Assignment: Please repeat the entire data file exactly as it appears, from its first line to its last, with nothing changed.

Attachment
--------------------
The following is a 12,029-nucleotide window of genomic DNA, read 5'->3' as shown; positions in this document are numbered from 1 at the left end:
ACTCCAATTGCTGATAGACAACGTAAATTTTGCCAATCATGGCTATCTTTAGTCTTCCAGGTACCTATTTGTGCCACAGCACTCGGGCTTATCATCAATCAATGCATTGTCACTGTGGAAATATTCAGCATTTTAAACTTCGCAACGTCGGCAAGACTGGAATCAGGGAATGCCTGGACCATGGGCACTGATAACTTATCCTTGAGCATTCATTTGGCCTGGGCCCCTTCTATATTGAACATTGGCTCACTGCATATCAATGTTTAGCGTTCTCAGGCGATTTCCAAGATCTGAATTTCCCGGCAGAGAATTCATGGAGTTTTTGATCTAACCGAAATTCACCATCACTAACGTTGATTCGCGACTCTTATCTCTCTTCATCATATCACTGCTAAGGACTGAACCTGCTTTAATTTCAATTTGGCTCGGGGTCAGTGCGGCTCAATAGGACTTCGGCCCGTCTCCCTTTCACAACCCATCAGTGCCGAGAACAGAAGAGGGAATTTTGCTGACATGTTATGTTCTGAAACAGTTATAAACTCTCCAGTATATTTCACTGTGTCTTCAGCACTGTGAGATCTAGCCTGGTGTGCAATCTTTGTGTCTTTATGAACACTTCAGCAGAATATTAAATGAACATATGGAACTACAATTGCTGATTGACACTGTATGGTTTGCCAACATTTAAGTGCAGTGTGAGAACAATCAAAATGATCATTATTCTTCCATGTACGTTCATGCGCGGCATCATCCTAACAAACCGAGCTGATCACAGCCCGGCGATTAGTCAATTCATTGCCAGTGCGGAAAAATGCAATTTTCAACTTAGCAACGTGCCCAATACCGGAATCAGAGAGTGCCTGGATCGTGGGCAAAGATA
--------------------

The following is a 12,029-nucleotide window of genomic DNA, read 5'->3' as shown; positions in this document are numbered from 1 at the left end:
ACTCCAATTGCTGATAGACAACGTAAATTTTGCCAATCATGGCTATCTTTAGTCTTCCAGGTACCTATTTGTGCCACAGCACTCGGGCTTATCATCAATCAATGCATTGTCACTGTGGAAATATTCAGCATTTTAAACTTCGCAACGTCGGCAAGACTGGAATCAGGGAATGCCTGGACCATGGGCACTGATAACTTATCCTTGAGCATTCATTTGGCCTGGGCCCCTTCTATATTGAACATTGGCTCACTGCATATCAATGTTTAGCGTTCTCAGGCGATTTCCAAGATCTGAATTTCCCGGCAGAGAATTCATGGAGTTTTTGATCTAACCGAAATTCACCATCACTAACGTTGATTCGCGACTCTTATCTCTCTTCATCATATCACTGCTAAGGACTGAACCTGCTTTAATTTCAATTTGGCTCGGGGTCAGTGCGGCTCAATAGGACTTCGGCCCGTCTCCCTTTCACAACCCATCAGTGCCGAGAACAGAAGAGGGAATTTTGCTGACATGTTATGTTCTGAAACAGTTATAAACTCTCCAGTATATTTCACTGTGTCTTCAGCACTGTGAGATCTAGCCTGGTGTGCAATCTTTGTGTCTTTATGAACACTTCAGCAGAATATTAAATGAACATATGGAACTACAATTGCTGATTGACACTGTATGGTTTGCCAACATTTAAGTGCAGTGTGAGAACAATCAAAATGATCATTATTCTTCCATGTACGTTCATGCGCGGCATCATCCTAACAAACCGAGCTGATCACAGCCCGGCGATTAGTCAATTCATTGCCAGTGCGGAAAAATGCAATTTTCAACTTAGCAACGTGCCCAATACCGGAATCAGAGAGTGCCTGGATCGTGGGCAAAGATA